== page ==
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Creative Capital

Creative Capital
Photo by Towfiqu barbhuiya / Unsplash

One of the key advantages of the software business model is capital efficiency.

Efficient businesses earn the right to experiment in more capital-intensive customer segments that could produce higher returns at scale or deploy it more quickly to win big markets.

However, the influxes of capital that fuel these experiments and expansion shouldn't always be for ownership in the business.

Here are some business model examples where creative capital can prevent dilution while still giving startups the firepower to capture market share.

Marketplace liquidity

Reason for non-dilutive capital: too much cash, too early.

We've seen startups like OpenDoor and Carvana succeed by providing immediate liquidity and creating seamless transactions in markets where the original process was tedious, opaque, and time-consuming.

To provide a quick process and immediate offers requires a large balance sheet. These markets are often winner-take-most and "land grabs" for fast market share. That combination requires a large amount of capital and fast, which can mean premature dilution for the founding team.

Most of the markets around electricity are outdated, and carbon markets are brand new meaning; startups looking to innovate in these spaces will need to provide participants with a better process, which includes a faster time to value realization.

Buy-now-pay-later (BPNL)

Reason for non-dilutive capital: volume of cash need better suited by financial institutions with liquidity.

"Affirm for the energy transition."

Installing solar on homes, investing in efficiency upgrades like windows and HVACs, and buying electric vehicles will always require significant upfront spending by the consumer.

Great businesses will be built by helping consumers access cheaper forms of capital, and great businesses will be built due to consumers having more access to capital.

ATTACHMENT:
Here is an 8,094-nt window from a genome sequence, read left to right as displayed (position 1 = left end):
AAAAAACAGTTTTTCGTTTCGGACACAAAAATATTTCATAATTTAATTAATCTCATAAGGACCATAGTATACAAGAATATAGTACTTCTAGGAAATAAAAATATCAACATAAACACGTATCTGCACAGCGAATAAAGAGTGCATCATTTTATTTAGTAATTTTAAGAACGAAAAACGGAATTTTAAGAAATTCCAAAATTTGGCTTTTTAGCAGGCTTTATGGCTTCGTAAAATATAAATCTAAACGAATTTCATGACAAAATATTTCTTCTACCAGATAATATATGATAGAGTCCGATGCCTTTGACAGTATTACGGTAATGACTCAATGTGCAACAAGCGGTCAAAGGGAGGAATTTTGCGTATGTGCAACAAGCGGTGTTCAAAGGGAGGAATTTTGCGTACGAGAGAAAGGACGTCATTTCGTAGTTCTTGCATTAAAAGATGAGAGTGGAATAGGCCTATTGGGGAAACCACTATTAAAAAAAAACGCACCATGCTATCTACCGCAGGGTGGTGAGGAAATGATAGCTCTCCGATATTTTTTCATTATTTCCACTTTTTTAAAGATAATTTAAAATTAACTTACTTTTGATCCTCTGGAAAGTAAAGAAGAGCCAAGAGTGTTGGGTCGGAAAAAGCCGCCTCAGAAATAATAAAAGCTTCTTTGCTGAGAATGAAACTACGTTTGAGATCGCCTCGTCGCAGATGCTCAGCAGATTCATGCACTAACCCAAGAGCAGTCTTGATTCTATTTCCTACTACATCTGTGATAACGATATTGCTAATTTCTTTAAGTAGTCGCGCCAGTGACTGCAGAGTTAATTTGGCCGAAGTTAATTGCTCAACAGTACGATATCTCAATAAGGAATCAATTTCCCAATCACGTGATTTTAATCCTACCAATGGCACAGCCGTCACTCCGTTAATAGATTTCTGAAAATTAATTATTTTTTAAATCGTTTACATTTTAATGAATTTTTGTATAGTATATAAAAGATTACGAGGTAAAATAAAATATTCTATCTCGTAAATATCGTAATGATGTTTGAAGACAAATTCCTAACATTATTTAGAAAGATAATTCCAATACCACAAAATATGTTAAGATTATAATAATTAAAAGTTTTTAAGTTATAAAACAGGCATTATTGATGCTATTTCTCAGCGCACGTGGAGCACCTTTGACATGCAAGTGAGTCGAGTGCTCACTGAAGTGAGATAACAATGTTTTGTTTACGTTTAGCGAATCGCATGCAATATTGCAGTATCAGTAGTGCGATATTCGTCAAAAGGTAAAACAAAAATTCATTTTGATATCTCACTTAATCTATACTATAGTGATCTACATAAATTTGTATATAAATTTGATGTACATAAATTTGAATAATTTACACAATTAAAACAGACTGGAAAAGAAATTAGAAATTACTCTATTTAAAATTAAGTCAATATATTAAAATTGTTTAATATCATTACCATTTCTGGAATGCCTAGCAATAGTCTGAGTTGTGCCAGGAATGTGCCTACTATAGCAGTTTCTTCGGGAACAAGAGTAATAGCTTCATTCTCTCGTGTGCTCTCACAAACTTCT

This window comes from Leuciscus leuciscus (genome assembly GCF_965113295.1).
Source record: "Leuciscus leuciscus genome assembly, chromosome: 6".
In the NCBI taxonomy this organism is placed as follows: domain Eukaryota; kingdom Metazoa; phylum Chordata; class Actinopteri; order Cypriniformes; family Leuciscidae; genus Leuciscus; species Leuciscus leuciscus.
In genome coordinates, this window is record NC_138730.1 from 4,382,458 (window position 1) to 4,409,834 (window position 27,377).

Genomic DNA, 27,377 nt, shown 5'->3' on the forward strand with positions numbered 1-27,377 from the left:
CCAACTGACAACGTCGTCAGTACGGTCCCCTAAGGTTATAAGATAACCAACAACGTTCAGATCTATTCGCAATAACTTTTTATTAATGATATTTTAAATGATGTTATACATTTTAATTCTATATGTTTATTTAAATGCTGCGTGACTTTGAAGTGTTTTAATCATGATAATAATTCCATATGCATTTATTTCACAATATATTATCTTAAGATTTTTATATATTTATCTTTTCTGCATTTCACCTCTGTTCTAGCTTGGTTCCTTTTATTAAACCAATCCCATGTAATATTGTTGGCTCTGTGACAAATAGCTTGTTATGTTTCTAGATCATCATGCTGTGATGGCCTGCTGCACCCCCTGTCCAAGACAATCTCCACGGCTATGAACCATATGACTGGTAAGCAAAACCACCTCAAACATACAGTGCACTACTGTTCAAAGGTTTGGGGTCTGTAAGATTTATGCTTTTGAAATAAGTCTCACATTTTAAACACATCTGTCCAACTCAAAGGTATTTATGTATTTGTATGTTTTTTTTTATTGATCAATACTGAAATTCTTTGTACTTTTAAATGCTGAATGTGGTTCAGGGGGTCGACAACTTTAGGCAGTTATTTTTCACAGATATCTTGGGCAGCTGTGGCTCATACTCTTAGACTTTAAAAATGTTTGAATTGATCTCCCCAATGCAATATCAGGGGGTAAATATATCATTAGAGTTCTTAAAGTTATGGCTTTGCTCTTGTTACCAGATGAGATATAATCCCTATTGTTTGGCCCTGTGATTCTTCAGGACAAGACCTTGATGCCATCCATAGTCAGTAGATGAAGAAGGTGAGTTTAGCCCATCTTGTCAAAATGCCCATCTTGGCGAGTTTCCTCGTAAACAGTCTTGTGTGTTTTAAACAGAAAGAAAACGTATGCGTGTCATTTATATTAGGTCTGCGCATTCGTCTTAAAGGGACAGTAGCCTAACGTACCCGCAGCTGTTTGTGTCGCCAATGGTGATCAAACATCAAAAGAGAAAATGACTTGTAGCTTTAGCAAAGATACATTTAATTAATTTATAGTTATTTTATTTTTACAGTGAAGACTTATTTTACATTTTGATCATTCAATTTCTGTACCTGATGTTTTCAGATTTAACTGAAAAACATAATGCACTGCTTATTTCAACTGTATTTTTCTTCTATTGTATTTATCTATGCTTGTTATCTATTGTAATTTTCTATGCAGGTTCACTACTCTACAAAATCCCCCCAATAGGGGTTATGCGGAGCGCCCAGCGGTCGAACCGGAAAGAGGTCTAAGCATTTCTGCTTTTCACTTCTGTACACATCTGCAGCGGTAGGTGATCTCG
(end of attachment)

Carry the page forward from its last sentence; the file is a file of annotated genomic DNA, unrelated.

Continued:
Buy-now-pay-later won't be the entry point, but it will be a feature that creates an insurmountable moat. Typically, buy-now-pay-later companies do best when partnered with firms that are amazing at customer acquisition - e.g., Peloton and Affirm.

We're likely to see a startup that excels at customer acquisition or partnering with those that do, build a low cost of capital solution that makes energy efficiency upgrades easier for the consumer.

Customer success

Reason for non-dilutive capital: valuation

The adopters of technology in energy and industrials are accustomed to white-glove service given the complexity of their operations and risk tolerance. Winning their business means spending significant capital on implementation.

The increased spending drags on gross margins, preventing software companies focused on these segments from mimicking their counterparts serving less risk-averse sectors.

This creates a downward force on multiples, and a higher cost of equity due to lower valuations, and alternative forms of capital begin to look more attractive.

Innovative firms will find creative ways to finance the service business without diluting valuable equity. Customer success investment often creates a more valuable customer, creating a better long-term business or the type that is more likely to absorb alternative, non-dilutive forms of financing.

Venture capital and project finance fit the energy transition narrative well because of the innovation and scale of technology required to solve the problem. But, as returns increase and the scale of winners becomes clear, we'll see more creative solutions like these and more available to those who want them.